Beginning next week, writer Karen Dukess is hosting a series of virtual talks with authors of new fiction and nonfiction via Truro Center for the Arts at Castle Hill. On Wednesday, Feb. 17, she’ll interview Susan Conley about Landslide, a novel about a woman raising two teenage sons in Maine while her husband, a commercial fisherman, is hospitalized miles away in Canada.
Dukess, the author of the 2019 novel The Last Book Party, which is set in Truro in the summer of 1987, is a worthy interview subject herself. Her path to fiction writing has been circuitous, taking her halfway around the world.
She grew up in Larchmont, N.Y. but spent summers in Truro. Her parents — her mother is artist Mona Dukess — had been coming to the Cape since the late ’50s and built a house on Toms Hill Road. “My mother always talks about going to Longnook when she was pregnant with me, with two other kids,” says Dukess.
As an undergraduate at Brown University, Dukess majored in Russian studies. “There wasn’t really a lot you could do with a Russian studies degree,” she says. So, after graduation, she led a tour to the Soviet Union, one thing you could do if you spoke the language. Travel agencies would hire young Americans who spoke Russian as guides for American tourists.
Back in New York, Dukess says, “I got a job at a literary agency that represented a lot of journalists who were traveling around the world and writing interesting books. And I was sitting in a little windowless office, typing on a Dictaphone, thinking I want to do that, not this.”
So, she studied journalism at Columbia University and left for Florida to work as a newspaper reporter. “Why Florida? Good question,” Dukess says. “At that time, Florida was growing really fast. Newspapers were growing, if you can believe it, and a lot were hiring.”
The tiny city of Inverness, in Citrus County, had three daily newspapers. “It was actually as foreign to me as Moscow, in some ways more, because I grew up in the New York area,” says Dukess. “Moscow’s a pretty sophisticated city. Rural north central Florida is quite different.”
When the Soviet Union collapsed, Dukess was working for the St. Petersburg Times. “I thought, what am I doing in Florida?” she says. She moved overseas and started working for Moscow Magazine and the Moscow Times, English-language publications that catered to expats. Dukess did a bit of everything: “I even reviewed restaurants for a while in Moscow — that was fun.”
She stayed there from ’92 to ’98 with her husband, journalist Steve Liesman, who got a job with the Wall Street Journal’s Moscow bureau.
When Dukess returned to the U.S., she worked as a writer for UNICEF, then as a speechwriter on gender equality for the U.N. Development Program. But she wrote fiction on the side. “That’s what I really wanted to do,” she says.
The Last Book Party draws on her experiences in Truro, but her second novel, which she is currently writing, is inspired by her time in Russia. For research, she returned there after 20 years of being away, and took her younger son, Johnny (who has worked as a reporter for the Independent). “It’s an interesting country,” Dukess says. “Each time you turn around, it changes dramatically.”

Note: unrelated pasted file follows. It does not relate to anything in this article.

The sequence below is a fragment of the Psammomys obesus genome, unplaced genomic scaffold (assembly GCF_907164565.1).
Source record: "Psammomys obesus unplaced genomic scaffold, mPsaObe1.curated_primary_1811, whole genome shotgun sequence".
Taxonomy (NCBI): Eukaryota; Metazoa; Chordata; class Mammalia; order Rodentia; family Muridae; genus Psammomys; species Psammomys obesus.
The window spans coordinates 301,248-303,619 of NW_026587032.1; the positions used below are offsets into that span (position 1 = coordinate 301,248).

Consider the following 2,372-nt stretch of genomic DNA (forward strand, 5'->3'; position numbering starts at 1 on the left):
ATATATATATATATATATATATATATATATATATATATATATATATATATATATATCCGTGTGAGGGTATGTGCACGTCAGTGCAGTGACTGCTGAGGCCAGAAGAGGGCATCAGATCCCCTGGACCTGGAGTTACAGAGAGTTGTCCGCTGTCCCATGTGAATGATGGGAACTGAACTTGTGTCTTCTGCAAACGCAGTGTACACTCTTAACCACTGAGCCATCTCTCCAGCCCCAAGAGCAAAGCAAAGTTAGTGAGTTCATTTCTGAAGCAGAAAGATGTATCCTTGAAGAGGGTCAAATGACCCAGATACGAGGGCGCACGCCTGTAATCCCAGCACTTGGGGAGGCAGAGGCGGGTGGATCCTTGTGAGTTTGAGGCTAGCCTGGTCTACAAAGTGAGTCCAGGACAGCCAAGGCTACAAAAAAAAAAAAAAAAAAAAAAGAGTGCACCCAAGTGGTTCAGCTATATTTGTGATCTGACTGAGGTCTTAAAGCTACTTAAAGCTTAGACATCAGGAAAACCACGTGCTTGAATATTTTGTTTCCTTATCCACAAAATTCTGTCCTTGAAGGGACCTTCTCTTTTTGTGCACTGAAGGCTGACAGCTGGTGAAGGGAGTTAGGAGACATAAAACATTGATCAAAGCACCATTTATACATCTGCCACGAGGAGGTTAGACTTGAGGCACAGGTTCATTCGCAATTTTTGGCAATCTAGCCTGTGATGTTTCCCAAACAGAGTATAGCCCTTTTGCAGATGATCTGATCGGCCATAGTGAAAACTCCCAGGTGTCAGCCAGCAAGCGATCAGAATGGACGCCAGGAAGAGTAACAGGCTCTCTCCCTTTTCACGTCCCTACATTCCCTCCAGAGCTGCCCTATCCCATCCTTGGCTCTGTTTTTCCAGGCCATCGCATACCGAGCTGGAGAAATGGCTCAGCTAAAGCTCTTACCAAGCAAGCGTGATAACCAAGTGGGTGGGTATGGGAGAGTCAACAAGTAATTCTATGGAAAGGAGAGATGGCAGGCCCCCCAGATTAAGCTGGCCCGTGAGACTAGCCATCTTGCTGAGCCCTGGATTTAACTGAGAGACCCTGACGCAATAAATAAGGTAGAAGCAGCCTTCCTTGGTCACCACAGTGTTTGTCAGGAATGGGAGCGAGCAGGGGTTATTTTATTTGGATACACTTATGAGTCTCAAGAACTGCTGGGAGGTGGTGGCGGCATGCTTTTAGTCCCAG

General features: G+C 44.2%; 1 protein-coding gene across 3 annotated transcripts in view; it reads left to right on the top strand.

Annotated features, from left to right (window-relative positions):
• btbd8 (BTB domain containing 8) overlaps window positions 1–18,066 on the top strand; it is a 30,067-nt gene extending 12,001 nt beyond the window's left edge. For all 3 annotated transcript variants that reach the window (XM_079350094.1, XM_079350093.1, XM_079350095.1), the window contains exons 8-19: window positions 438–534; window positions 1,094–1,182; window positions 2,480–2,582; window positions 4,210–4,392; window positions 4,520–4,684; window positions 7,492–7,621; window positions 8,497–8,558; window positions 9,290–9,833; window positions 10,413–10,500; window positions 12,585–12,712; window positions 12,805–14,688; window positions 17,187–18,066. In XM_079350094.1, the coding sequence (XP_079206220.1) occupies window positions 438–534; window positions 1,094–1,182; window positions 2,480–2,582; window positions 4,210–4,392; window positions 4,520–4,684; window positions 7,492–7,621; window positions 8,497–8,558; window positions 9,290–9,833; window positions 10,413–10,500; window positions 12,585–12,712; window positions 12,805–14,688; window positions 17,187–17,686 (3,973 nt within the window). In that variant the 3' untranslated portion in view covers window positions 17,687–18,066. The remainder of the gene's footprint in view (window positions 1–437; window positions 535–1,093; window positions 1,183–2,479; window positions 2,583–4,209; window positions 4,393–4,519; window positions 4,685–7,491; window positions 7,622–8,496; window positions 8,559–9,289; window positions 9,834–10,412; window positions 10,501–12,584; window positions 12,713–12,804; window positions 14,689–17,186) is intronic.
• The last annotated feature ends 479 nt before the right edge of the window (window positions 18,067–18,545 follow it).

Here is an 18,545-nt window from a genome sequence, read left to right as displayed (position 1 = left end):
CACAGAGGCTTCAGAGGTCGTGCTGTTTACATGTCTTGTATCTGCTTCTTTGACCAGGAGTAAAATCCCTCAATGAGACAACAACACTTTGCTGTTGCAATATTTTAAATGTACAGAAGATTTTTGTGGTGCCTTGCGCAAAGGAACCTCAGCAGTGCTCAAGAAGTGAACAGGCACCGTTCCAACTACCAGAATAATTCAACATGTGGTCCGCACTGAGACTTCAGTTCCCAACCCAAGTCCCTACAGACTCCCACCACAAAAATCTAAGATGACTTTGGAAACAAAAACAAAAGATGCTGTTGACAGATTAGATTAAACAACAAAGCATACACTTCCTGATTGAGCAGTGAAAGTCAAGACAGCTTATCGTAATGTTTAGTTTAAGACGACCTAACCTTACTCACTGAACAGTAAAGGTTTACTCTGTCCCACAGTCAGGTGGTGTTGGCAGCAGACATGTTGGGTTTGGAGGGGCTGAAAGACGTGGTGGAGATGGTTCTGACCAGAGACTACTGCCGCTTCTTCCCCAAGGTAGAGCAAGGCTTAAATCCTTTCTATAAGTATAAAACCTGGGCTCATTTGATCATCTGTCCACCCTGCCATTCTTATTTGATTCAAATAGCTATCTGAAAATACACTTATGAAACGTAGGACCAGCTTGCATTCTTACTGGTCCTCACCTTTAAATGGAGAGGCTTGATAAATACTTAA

Dukess says her background in journalism has both helped and hindered her fiction writing. Though it taught her how to write on deadline and check facts, it also gave her the false impression that fiction writers had a clear story in their heads before putting pen to paper. “It took me a really long time to realize most writers I know do not write that way,” says Dukess. “You can write in order to discover what it is you want to write about.”
What most interests Dukess about interviewing authors is “their journey, the how-to of it,” she says. “I think in some ways being an author prepared me for doing these interviews more than being a journalist, because being a journalist, you’re not usually interviewing people in public.”
On upcoming Wednesdays, Dukess will interview author Robert Jones Jr. on The Prophets on March 17, Sarah Anne Johnson on The Last Sailor on April 21, Patrick Radden Keefe on Empire of Pain: The Secret History of the Sackler Dynasty on May 19, and Steven Rowley on The Guncle on June 16.
For the series, she tried to pick books that are related in some way to the Outer Cape. Conley’s Landslide is about the fishing industry. The Last Sailor’s Johnson is a Provincetown author. Both The Prophets, which is “about two enslaved men who are lovers on a plantation,” and The Guncle, which is “about a gay uncle in Palm Springs who ends up having to take care of a six and nine year old for three months,” deal with queer issues. Empire of Pain is about the opioid crisis, which “has affected Cape Cod really badly,” says Dukess. “Keefe does incredible reporting, but he writes these books like page-turners, like a thriller or fiction.”
When people think of Castle Hill they usually think of ceramics and visual art, but, in fact, it has always championed writing and literature. “It’s really fun to continue this tradition at Castle Hill and try to make it a little more visible,” she says.
On the Books
The event: Castle Hill Author Talks, hosted by Karen Dukess
The time: Wednesday, Feb. 17, 6 to 7 p.m. (Dukess interviews Susan Conley, author of Landslide)
The place: On Zoom via castlehill.org
The cost: Free; donations accepted